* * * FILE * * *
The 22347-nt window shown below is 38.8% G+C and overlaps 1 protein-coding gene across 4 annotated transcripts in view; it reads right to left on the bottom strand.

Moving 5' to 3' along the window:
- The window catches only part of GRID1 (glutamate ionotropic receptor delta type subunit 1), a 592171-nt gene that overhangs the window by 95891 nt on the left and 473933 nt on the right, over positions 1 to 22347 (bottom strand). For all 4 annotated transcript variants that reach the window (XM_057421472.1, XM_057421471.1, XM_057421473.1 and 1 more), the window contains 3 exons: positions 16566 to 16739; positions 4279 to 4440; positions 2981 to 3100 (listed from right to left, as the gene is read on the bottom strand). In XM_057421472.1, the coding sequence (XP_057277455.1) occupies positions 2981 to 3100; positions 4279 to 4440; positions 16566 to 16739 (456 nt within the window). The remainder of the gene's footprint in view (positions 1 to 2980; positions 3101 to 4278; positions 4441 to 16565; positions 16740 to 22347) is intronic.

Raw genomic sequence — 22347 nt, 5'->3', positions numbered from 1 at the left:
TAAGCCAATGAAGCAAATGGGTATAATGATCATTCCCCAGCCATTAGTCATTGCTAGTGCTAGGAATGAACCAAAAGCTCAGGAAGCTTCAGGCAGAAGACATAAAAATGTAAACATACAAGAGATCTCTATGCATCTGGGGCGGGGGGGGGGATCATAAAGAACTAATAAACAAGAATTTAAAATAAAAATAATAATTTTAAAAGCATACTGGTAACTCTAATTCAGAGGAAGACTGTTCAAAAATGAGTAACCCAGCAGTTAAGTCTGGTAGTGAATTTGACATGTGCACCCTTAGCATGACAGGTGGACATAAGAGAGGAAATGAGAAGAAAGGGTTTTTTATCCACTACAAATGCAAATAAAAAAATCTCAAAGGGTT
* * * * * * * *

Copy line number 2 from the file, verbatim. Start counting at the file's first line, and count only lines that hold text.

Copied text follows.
Moving 5' to 3' along the window: